The September 2006 Edition of Street Spirit

A publication of the American Friends Service Committee

 
 

National AFSC AFSC Economic Justice BOSS Website

 

 

In this issue:

Police Raids on Fresno Homeless

Memorial to Mary Who Died

New Orleans After Katrina

Troubles for the Berkeley Housing Authority

Link Between Foster Care and Homelessness

An Epidemic of Rising Poverty

Angel Behind Prison Bars

Blaming Street People for Cody's Demise

MASC Storage Lockers Offer New Help

Interview with Osha Neumann, Artist/Attorney

Resisting Unjust CEO Pay Rates

Liberation from Hell of Addiction

Poor Leonard's Almanack: On Social Change

Sept. Poetry of the Streets

Review of Jan Steckel's Poems


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November 2005

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February 2005

 

 

 


Street Spirit is published by American Friends Service Committee.

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The views expressed in Street Spirit are those of the individual authors alone, and not necessarily that of the American Friends Service Committee.

Beyond the Living Wage: A New Challenge for Progressives

by Sam Pizzigati, United for a Fair Economy

Top executives at U.S. corporations take home 411 times more than average workers.

Over the past dozen years, probably no grassroots campaign has excited progressives more -- and generated more real victories -- than the living wage movement. More than 120 communities, big and small alike, have now enacted ordinances that require businesses that win government contracts to pay a living wage.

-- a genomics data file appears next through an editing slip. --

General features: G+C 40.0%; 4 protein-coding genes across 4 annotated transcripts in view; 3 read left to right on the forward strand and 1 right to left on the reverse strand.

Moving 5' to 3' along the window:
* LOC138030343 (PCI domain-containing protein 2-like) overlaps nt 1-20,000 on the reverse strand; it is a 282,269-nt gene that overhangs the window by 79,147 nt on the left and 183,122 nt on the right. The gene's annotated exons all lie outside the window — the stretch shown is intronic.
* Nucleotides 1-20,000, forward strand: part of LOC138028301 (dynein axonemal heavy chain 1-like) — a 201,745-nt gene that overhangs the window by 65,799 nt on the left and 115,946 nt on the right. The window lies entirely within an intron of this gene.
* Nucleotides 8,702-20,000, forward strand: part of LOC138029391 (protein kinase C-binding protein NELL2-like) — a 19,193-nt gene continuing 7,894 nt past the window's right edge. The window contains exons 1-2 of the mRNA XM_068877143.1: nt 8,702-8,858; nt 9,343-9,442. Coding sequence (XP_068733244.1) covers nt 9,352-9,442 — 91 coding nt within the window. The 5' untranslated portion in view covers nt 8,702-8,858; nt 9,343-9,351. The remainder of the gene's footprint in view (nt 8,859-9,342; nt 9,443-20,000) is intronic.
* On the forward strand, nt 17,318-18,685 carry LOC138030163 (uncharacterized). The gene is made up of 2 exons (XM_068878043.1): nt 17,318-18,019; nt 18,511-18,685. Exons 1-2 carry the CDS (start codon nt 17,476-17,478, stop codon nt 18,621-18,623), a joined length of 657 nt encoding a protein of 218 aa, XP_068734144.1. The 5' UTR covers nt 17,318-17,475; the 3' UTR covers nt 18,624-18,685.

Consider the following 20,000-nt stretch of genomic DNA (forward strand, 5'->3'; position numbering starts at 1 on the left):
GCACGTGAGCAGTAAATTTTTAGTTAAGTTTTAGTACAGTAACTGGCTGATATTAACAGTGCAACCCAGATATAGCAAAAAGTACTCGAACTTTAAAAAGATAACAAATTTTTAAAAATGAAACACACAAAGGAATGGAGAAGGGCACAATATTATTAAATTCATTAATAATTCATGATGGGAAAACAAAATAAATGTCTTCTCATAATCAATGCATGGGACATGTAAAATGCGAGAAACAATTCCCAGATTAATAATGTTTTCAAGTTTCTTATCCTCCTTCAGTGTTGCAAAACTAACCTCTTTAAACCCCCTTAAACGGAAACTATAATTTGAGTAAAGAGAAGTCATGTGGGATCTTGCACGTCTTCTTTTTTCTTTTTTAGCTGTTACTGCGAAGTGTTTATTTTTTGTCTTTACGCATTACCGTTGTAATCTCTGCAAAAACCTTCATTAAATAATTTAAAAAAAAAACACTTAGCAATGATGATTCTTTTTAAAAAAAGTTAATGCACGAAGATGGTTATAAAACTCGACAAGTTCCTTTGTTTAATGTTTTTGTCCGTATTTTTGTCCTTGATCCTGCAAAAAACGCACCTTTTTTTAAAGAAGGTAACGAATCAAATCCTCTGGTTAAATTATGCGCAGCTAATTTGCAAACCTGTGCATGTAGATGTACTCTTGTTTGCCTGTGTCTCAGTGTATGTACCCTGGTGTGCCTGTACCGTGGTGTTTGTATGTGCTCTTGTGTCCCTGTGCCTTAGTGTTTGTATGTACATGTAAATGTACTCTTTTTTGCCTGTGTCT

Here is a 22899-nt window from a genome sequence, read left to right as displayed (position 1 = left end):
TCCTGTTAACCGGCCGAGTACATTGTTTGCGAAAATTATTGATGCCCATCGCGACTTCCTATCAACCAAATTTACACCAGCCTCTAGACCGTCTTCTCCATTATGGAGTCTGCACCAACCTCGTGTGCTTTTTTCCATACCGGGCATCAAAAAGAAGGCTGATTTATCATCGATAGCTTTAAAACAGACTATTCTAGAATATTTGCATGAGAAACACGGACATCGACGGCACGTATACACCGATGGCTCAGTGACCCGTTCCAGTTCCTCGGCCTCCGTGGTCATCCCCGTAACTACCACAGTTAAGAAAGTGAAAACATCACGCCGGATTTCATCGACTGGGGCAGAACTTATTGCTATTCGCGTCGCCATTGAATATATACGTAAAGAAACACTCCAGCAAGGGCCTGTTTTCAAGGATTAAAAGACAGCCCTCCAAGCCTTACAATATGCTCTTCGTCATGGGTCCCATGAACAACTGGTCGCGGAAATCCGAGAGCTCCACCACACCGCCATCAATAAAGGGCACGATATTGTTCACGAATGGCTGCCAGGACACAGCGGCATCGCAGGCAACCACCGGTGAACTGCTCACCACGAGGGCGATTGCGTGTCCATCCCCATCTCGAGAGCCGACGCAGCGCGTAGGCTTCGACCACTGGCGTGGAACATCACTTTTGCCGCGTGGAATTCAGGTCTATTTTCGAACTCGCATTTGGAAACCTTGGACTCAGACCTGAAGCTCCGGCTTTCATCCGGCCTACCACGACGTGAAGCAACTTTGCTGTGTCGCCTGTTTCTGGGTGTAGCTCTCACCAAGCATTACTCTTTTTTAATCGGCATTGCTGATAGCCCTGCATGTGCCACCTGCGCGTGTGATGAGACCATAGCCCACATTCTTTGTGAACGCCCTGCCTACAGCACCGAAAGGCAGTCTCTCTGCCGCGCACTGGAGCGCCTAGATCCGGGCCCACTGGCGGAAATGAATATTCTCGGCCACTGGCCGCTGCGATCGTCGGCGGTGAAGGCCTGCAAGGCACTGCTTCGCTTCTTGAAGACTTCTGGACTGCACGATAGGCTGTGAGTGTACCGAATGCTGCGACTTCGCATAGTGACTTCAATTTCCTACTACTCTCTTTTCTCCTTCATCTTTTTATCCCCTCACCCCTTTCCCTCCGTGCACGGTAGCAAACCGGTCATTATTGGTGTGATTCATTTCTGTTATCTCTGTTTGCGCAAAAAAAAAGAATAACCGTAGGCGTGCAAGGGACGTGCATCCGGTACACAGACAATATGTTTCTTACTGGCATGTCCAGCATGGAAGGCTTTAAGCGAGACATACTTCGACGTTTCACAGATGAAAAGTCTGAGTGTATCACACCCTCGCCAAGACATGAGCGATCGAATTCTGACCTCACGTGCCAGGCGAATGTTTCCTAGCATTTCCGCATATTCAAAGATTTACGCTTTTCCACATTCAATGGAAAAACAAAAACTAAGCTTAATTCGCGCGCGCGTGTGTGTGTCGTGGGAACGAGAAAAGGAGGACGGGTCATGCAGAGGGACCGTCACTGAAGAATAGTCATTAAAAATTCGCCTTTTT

These victories have made an undeniable impact. Low-wage workers from Baltimore to Los Angeles have seen their annual take-home pay rise by hundreds, even thousands, of dollars.
Yet, as a sobering new report reminds us, the pay gap in America's workplaces between workers and top executives has actually widened, and significantly so.

Last year, notes "Executive Excess 2006," a just-released report from the Institute for Policy Studies and United for a Fair Economy, top executives at major U.S. corporations took home 411 times more than average workers. In 1994, at the birth of the living wage movement, chief executive pay outpaced pay for average workers by only 142 times.

All this concentrating of wealth at the top of our corporate ladder has become America's single biggest engine of inequality. Between 1993 and 2003, according to researchers at Harvard and Cornell, the top five executives at America's 1,500 biggest companies more than doubled their share of corporate earnings. These top execs took home $290 billion, over a quarter of a trillion dollars.

The impact of executive pay jackpots on our great divide actually goes far beyond the sheer immensity of this $290 billion. To fatten corporate bottom lines and hit those jackpots, executives have downsized workers, outsourced jobs, gutted pensions, trimmed benefits, and slashed R & D. These executive decisions, taken together, have left American workers appreciably poorer -- and U.S. companies considerably less competitive.

How have progressives responded? Trade unions and activist religious groups have taken the lead. They've pressed resolutions against CEO pay excess at annual corporate shareholder meetings. And they've lobbied for new rules that could help shareholders challenge corporate boards that wink at executive pay outrages.